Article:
Though more rare, hepatocellular carcinoma (HCC) can be a cause of liver lesions. Hepatocellular carcinoma is the medical term for liver cancer. Individuals who have experienced chronic liver inflammation and damage tend to be at the highest risk for developing liver cancer. Chronic and advanced conditions like steatohepatitis, viral hepatitis, fibrosis, and cirrhosis cause substantial inflammation that interferes with the normal function and DNA code of liver cells. As a result, cancerous cells develop, and the immune system fails to induce apoptosis (also known as cell death). Cancerous cells then flourish and form growths that seriously interfere with liver function and spread to other organs.
A diagnosis of HCC means you will likely need to undergo aggressive cancer treatment. Liver cancer may spread to other organs, meaning it metastasizes to other areas of the body or becomes metastatic cancer.
Liver cancer can also be the result of liver metastases. If you have liver metastases, this means that liver cancer has spread from another area of the body. There are several cancers that tend to spread or metastasize to the liver. For example, cancer may spread from the pancreas, breast, kidney, and esophagus.
Cholangiocarcinoma is a type of hepatobiliary cancer that specifically impacts the biliary ducts. The bile ducts are essential in the body because they carry bile from the liver to the gallbladder and ultimately to the small intestine. There is an extensive network of bile ducts, and cholangioma will be diagnosed depending on the placement of cancerous growths in the bile ducts. These three types are called distal, perihilar, and intrahepatic cholangiocarcinomas.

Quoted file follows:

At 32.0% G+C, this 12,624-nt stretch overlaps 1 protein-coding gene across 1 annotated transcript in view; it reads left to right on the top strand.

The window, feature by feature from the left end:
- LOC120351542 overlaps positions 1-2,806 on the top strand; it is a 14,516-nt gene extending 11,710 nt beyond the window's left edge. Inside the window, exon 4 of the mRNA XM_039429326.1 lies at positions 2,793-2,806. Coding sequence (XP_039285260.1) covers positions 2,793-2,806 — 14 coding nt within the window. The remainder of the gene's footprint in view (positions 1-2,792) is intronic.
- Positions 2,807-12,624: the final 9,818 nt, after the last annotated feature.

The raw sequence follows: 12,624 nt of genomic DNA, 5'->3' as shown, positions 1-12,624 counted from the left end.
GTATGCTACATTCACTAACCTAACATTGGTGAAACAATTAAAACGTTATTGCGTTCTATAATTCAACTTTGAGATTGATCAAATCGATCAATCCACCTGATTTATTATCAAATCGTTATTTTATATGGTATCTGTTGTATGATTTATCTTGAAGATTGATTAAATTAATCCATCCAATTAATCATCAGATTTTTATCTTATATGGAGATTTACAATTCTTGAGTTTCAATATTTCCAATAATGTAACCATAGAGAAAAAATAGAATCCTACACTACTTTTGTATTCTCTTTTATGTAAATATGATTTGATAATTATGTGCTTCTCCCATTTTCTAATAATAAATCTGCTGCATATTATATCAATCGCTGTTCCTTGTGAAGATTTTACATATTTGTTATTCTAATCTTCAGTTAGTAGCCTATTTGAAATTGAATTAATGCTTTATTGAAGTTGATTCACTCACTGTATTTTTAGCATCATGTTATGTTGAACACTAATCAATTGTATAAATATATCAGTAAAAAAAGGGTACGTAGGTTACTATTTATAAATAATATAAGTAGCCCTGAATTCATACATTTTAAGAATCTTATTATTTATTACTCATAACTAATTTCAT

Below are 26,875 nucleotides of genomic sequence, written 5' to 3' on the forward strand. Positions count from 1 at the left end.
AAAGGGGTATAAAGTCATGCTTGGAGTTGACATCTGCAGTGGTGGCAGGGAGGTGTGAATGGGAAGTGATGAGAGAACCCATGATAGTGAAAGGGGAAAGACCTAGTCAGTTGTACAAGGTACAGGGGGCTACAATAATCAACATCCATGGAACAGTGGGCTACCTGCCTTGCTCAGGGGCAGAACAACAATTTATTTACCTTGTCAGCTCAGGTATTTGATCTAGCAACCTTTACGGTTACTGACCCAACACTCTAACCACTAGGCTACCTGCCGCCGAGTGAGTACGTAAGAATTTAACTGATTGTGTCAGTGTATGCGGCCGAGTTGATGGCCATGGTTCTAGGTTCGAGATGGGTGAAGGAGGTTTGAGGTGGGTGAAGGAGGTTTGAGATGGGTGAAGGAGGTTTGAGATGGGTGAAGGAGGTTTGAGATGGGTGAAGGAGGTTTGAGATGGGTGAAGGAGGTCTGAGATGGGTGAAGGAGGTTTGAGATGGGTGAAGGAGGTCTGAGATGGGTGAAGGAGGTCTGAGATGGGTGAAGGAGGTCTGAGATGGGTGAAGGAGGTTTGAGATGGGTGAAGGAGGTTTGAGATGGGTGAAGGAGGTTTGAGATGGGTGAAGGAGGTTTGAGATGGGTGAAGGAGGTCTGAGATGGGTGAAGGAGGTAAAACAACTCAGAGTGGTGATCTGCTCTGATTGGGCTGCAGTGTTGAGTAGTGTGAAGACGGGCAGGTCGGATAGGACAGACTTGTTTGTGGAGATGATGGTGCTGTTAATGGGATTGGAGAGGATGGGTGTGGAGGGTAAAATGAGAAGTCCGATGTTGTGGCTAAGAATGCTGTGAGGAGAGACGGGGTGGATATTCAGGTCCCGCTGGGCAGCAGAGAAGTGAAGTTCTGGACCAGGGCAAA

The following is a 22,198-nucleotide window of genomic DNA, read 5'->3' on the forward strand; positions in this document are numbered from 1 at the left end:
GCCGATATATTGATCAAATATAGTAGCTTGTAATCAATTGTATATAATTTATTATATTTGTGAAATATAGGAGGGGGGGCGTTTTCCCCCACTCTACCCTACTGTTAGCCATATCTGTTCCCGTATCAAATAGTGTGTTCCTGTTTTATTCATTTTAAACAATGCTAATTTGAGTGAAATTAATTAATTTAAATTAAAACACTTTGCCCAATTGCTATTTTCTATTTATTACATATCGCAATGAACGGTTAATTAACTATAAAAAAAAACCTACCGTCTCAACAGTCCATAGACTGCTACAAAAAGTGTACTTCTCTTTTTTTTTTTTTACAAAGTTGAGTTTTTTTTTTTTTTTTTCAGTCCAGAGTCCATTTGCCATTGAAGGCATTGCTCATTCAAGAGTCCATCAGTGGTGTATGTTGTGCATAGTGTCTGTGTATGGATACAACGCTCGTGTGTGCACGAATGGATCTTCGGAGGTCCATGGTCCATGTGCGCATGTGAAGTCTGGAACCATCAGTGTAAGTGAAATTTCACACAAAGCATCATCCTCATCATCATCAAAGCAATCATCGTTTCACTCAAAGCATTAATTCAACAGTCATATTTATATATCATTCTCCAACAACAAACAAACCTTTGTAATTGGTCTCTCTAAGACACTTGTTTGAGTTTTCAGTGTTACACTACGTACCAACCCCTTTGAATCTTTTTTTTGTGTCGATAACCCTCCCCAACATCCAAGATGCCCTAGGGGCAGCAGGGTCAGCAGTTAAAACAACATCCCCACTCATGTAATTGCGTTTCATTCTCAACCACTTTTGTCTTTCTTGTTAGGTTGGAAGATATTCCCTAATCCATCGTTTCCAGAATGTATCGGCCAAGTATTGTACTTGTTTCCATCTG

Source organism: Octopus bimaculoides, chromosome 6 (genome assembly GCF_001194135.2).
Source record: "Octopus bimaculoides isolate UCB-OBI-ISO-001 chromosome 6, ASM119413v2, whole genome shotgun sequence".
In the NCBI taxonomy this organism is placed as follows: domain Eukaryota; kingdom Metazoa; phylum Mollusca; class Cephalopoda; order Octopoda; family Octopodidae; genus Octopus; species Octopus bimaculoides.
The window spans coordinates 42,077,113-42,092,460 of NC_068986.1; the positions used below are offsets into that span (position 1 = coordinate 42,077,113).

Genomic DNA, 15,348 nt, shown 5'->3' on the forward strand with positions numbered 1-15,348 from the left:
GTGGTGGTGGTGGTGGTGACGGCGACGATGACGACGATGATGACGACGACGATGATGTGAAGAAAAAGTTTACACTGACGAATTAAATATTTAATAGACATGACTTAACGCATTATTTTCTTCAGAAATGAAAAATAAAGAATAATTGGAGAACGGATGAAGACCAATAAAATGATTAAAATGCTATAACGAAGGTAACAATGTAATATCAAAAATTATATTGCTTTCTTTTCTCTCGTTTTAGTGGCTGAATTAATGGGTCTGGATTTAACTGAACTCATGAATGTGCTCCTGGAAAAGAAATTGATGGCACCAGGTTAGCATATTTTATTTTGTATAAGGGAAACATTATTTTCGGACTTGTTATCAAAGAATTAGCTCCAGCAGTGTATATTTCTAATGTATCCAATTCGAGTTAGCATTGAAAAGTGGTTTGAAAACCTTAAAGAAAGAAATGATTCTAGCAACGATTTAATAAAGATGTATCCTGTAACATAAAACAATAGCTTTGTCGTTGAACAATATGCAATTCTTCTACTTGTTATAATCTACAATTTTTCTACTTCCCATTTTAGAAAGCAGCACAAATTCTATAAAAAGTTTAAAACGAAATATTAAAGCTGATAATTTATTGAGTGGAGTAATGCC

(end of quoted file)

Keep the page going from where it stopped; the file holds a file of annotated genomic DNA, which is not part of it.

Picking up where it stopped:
In particular, intrahepatic cholangiocarcinoma is the type of bile duct cancer that develops within the liver. As a result, individuals with this type of cancer may develop liver lesions.
A hepatic adenoma or hepatocellular adenoma is a form of liver tumor that is benign. Hepatic adenomas are very rare and tend to be connected to hormone levels, particularly estrogen. For that reason, they tend to be linked to the use of oral contraceptives. These growths may sometimes be connected to liver hemorrhages.
Like most kinds of liver lesions, liver cysts are generally benign, so they don’t cause cancer. Cysts may be filled with fluid, or they may be solid in texture. Cysts usually cause no symptoms. Very seldomly, cysts may cause belly pain in the upper right quadrant of the abdomen. If an individual develops uncomfortable and persistent symptoms, undergoing surgery to remove the cyst may be the recommended course of action.
Another cystic growth can develop, referred to as a cystic tumor. The majority of these are also benign and are referred to as cystadenomas. However, it is possible for the cystic tumor to undergo a malignant transformation to become malignant lesions, though this tends to be more rare.
Viral infection causes viral hepatitis. There are many types of hepatitis such as hepatitis A, hepatitis B, and hepatitis C. However, hepatitis C is the most common type of hepatitis in the United States. Hepatitis C is usually contracted through contact with contaminated blood or through sexual contact.
An individual may have hepatitis for many years without symptoms, making it easy for the virus to go undetected. Over time, unresolved hepatitis C can cause inflammation and liver lesions. Historically, hepatitis C had no cure. Luckily, today, hepatitis C can be successfully treated with antiviral drugs.
Autoimmune hepatitis is a form of autoimmune disease that attacks the liver. Autoimmune diseases are characterized by an immune system that attacks healthy tissue. In the case of autoimmune hepatitis, the immune system malfunctions and recognizes healthy liver tissue as a threat to the body. As a result, the immune system launches attacks on the liver to kill the healthy tissue mistaken for foreign invaders.
Constant attacks from the immune system cause autoimmune hepatitis, which is chronic inflammation. Over time, this inflammation may give rise to liver lesions.
Detecting Liver Lesions and Diagnosis
A physician will evaluate your symptoms and order tests to determine whether you have liver lesions.